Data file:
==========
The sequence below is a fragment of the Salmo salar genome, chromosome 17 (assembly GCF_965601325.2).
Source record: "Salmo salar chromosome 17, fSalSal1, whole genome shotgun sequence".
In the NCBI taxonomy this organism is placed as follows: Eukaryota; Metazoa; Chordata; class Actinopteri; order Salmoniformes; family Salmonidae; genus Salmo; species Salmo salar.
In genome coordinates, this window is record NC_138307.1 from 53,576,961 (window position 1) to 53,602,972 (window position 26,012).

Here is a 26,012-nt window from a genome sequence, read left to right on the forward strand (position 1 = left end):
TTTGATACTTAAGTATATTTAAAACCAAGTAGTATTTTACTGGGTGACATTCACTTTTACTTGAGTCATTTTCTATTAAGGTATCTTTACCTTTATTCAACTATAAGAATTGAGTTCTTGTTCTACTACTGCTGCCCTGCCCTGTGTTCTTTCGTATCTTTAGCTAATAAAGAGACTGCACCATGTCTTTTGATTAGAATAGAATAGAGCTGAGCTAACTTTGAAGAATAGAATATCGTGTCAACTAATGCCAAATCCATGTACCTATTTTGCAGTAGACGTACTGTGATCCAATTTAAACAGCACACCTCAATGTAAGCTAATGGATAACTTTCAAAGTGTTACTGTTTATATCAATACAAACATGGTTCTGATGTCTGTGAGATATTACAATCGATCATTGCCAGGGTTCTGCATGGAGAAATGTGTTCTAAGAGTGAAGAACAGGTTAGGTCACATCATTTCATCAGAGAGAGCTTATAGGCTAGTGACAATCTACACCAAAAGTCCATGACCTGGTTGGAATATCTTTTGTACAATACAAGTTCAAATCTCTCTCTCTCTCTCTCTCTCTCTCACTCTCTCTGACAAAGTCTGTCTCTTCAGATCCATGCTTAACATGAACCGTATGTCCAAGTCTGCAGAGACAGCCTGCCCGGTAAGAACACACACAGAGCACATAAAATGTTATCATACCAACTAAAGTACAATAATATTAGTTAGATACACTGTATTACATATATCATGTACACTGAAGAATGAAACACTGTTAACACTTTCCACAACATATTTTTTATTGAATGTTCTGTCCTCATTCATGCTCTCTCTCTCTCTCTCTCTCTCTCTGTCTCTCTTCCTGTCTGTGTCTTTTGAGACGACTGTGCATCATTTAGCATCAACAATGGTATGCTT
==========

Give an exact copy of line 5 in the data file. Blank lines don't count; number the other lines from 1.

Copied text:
Here is a 26,012-nt window from a genome sequence, read left to right on the forward strand (position 1 = left end):